Meizu MX 4-core review: Twice the power
We didn't get the Meizu MX 4-core in its retail packaging but it came with a set of accessories, which users will most certainly be getting in the box. Our unit has a compact charger and a microUSB data cable. There's a tool used for easy opening of the back cover, too.
We didn't get a headset and we are not sure whether there will be one in the final retail bundle.
Meizu MX 4-core 360-degree spin
The Meizu MX measures 121.1 x 63.3 x 10.3 mm, which is more than reasonably pocketable by today's standards. Not surprising really, a 4" screen is downright small by the same yardstick.
Design and controls
The Meizu MX 4-core is impossible to tell apart from its dual-core predecessor and that's not the best way to go about an upgrade. They doubled the processing power but didn't bother doing anything about the packaging - and to be honest, we weren't impressed with the original.
We've been over the uncanny resemblance to the iPhone. Being one of only few quad-core smartphones, the Meizu MX 4-core is to be taken seriously but looking like an iPhone replica doesn't help.
The phone is made entirely of plastic and we have to say we're not big fans of it. The screen is a fingerprint magnet and the glossy white battery cover looks cheap and doesn't allow a secure grip.
The phone has a good hand fit thanks to the beveled edges of the back and the compact size, but the glossy rear is disappointing in terms of both looks and feel. The battery cover resembles the hyperglaze finish of the Samsung Galaxy S III but isn't anywhere near it quality-wise.
There's a kind of double coating with a see-through layer on top of the white plastic. You can easily spot this around the 3.5mm jack where the transparent top layer creates an unpleasant flake. The surface is very slippery and fingerprint-prone. Smudges are as good as invisible on white but most of the time the phone feels like it's going to slip out of hand.
At the front panel we have a narrow slit for the earpiece and the video-call camera next to it. An ambient light and a proximity sensor are also here.
Below the screen is where it gets interesting - the central Home key is small and rounded, subtly projecting from the surface. That makes it easy to find by touch and it's fairly comfortable to hit, despite its small size.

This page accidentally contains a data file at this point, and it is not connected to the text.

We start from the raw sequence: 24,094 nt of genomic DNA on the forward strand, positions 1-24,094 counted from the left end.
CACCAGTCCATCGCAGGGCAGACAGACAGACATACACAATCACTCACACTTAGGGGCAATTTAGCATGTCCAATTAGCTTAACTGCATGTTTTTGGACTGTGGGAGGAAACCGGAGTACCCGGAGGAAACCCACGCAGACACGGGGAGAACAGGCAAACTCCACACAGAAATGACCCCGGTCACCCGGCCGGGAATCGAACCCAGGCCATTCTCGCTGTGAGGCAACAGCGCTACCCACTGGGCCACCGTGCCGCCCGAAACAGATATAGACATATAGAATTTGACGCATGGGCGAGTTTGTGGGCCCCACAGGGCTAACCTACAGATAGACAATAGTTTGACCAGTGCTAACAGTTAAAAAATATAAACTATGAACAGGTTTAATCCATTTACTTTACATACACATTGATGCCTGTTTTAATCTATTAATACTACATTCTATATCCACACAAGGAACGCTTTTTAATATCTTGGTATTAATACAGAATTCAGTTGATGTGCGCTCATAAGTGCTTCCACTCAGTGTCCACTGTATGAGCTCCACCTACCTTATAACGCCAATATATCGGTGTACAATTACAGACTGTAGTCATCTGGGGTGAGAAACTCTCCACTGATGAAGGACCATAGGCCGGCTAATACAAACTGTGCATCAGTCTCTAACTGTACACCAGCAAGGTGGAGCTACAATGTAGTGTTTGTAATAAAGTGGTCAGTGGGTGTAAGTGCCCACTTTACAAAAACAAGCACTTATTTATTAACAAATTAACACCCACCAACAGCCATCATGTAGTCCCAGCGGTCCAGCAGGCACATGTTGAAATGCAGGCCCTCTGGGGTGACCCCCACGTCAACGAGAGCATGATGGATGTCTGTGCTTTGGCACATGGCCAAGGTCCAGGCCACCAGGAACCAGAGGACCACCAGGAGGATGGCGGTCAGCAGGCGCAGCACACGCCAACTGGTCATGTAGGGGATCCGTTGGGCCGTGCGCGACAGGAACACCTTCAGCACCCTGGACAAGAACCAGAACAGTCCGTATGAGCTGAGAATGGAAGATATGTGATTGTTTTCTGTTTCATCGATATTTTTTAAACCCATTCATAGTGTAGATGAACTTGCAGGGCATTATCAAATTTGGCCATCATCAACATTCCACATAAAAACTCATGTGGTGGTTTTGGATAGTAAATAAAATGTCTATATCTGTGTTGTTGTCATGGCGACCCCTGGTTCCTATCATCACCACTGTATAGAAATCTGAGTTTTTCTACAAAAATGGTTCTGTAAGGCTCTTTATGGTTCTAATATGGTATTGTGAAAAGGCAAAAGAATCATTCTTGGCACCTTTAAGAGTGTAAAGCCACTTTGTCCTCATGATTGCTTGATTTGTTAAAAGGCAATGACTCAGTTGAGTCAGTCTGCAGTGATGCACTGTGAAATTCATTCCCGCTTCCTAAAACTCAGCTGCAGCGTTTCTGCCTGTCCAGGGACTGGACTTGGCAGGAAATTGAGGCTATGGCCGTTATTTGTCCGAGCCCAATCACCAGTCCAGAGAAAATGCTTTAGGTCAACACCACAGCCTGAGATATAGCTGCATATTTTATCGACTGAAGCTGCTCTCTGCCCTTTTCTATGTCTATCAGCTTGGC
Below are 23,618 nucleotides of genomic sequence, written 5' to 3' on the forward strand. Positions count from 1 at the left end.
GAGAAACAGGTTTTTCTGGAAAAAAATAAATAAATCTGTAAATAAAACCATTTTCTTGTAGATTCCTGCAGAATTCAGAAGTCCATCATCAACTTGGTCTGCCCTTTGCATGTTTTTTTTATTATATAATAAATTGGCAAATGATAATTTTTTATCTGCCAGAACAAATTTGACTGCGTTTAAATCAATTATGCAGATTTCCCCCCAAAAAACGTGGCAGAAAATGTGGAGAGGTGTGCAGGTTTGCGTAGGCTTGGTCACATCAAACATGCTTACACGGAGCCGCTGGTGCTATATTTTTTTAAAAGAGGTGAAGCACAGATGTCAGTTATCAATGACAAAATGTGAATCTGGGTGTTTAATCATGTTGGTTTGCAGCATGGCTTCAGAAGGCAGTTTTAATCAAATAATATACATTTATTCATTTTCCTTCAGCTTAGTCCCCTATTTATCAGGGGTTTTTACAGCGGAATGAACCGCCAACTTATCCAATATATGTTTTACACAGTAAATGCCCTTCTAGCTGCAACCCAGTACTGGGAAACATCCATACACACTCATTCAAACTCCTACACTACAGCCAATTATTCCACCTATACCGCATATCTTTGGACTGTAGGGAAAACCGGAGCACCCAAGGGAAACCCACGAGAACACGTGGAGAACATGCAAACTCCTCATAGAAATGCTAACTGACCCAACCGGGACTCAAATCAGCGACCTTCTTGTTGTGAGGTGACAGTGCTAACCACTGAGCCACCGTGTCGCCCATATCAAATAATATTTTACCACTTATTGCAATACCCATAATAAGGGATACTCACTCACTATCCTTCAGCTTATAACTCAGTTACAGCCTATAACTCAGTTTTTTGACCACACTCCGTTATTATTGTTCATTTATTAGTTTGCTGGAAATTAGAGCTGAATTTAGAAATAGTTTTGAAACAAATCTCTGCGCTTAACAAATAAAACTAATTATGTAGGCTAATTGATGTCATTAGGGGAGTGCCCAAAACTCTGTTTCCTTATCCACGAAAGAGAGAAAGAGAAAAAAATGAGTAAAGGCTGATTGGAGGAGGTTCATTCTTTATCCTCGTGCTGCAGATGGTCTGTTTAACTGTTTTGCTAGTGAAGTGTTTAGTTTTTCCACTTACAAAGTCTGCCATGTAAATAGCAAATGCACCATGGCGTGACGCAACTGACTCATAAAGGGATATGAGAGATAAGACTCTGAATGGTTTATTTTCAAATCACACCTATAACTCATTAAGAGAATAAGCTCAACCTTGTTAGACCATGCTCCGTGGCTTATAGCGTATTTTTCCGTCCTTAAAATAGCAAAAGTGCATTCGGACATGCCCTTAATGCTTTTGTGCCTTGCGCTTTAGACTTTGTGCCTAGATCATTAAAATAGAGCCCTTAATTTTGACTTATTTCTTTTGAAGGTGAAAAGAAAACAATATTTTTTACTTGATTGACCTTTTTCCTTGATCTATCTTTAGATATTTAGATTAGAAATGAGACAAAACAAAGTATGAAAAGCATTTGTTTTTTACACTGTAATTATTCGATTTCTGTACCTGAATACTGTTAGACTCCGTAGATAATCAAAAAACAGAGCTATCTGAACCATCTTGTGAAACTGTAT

On either side of it are the two capacitive soft keys. They are rather special - a Meizu patent actually. The context aware keys change appearance and function depending on what's happening on the screen.
The left one is typically a Back key and shows a < symbol but switches to a single dot when there's nothing to come back from (it serves as a lock key in this situation, upon a press and hold).
The right one spends most of the time as a Menu key (displaying three dots) but turns into a single dot when there's no context menu available. Anywhere in the interface and regardless of whether it's a single dot or a three-dot pattern, this key launches a heavily customized task switcher upon a press and hold.
That's not all for the soft key tricks though - the capacitive controls are haptic enabled, with strong sharp vibration upon a press. What's really impressive though is the icon rotation to match the orientation of the screen. Also, you can adjust the brightness of their backlighting individually from the screen and upon a tap the keys pulse brighter (even if they're at the brightest setting).
Now, such keys may not seem like much, but Meizu's implementation is really cool (and one of the highlights of the MX 4-core), so we wanted to cover them in detail. You can see them on video in the User interface section of this review.
The rest of the tour will go pretty quick. The left side houses the volume keys while the right side is bare. The volume rocker is really uncomfortable - thin and quite flat.
At the top are the Power/Lock key, the 3.5mm audio jack and the secondary noise-cancelling mc.
The bottom features the microUSB port and primary microphone along with two connectors that are most likely for the dock. The microUSB port serves three different duties - data connection to a computer, charging and HD TV-Out over a MHL link.
The back of the Meizu MX 4-core features the 8MP camera lens with an LED flash right next to it. The loudspeaker is also here, located at the sloping edge of the back. The loudspeaker doesn't get muffled, but you should be careful with the camera - it can get scratched and is usually covered in fingerprints.
The back is the only place that offers a hint of a difference between the two MX models. Our test unit has a small 32GB label to indicate the amount of inbuilt storage. The 4-core comes in 32GB and 64GB flavors. The original Meizu MX only had a 16GB version.
The back cover can be popped open to reveal the microSIM card slot, which uses a metal tray to get the card in and out easier. You can also see the battery, but it's not user replaceable (not easily anyway), as it's wired. The battery is a 1700mAh Li-Po unit, which is 100mAh larger than what the original MX had.
We are yet to complete our dedicated battery test, but we'll update this article with our findings once it's ready.
Update, July 23: And it's done. It scored an endurance rating of 38 hours - a little less than the dual-core MX due to less efficient standby, but in each of our usage scenarios (talking on a 3G network, browsing the web over Wi-Fi and watching videos) the MX 4-core can last an hour longer.
You can read more details about the battery life of the Meizu MX 4-core at our blog.